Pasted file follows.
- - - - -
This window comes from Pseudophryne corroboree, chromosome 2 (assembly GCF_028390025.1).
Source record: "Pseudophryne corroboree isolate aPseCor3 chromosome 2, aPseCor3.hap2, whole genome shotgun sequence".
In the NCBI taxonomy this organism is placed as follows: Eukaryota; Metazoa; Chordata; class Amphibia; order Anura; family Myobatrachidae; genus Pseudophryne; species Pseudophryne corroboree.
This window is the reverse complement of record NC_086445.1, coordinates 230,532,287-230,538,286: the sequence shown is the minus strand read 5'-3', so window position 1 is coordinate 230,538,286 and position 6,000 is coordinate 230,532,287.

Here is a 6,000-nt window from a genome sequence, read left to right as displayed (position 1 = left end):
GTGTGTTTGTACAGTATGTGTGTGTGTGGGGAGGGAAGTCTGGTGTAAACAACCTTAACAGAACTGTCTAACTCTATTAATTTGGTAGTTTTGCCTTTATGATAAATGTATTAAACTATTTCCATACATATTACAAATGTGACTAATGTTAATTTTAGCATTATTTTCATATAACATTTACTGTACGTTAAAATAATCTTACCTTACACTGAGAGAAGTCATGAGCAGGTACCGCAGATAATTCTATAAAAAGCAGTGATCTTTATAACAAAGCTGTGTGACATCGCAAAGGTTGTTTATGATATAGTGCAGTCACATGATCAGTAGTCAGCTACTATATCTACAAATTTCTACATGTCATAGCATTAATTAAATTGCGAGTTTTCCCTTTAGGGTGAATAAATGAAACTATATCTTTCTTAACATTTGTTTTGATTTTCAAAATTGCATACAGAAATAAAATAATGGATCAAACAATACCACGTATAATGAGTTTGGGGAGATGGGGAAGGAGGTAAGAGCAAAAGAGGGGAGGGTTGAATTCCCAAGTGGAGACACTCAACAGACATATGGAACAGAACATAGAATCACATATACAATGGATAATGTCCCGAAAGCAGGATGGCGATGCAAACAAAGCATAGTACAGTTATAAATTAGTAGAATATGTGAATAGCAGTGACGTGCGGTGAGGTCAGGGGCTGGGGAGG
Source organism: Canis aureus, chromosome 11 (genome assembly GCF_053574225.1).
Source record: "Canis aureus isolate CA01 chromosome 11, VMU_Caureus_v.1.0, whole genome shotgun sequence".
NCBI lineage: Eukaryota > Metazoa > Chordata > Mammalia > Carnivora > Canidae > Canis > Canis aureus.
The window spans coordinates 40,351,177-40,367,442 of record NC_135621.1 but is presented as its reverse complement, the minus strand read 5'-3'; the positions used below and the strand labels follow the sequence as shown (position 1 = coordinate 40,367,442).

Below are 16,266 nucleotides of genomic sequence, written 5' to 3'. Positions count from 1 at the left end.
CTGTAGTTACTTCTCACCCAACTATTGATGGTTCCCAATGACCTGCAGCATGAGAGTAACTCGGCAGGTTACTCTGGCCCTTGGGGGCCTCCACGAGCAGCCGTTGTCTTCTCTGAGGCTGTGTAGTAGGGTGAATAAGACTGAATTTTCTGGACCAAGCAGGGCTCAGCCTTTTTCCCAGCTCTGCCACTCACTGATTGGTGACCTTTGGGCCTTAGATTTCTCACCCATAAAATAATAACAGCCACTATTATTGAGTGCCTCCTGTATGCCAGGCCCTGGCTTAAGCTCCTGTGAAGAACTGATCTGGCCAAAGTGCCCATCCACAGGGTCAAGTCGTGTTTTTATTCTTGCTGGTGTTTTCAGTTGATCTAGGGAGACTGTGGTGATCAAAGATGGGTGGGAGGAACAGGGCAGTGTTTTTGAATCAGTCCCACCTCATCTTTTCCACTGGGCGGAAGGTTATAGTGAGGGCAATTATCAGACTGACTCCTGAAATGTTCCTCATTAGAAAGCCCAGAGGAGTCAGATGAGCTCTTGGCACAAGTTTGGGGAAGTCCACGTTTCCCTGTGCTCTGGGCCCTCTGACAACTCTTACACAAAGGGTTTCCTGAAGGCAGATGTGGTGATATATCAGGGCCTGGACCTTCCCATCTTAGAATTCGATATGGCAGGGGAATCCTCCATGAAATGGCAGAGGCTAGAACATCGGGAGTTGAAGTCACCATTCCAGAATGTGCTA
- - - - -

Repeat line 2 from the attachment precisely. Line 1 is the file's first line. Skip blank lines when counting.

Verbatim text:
Source record: "Pseudophryne corroboree isolate aPseCor3 chromosome 2, aPseCor3.hap2, whole genome shotgun sequence".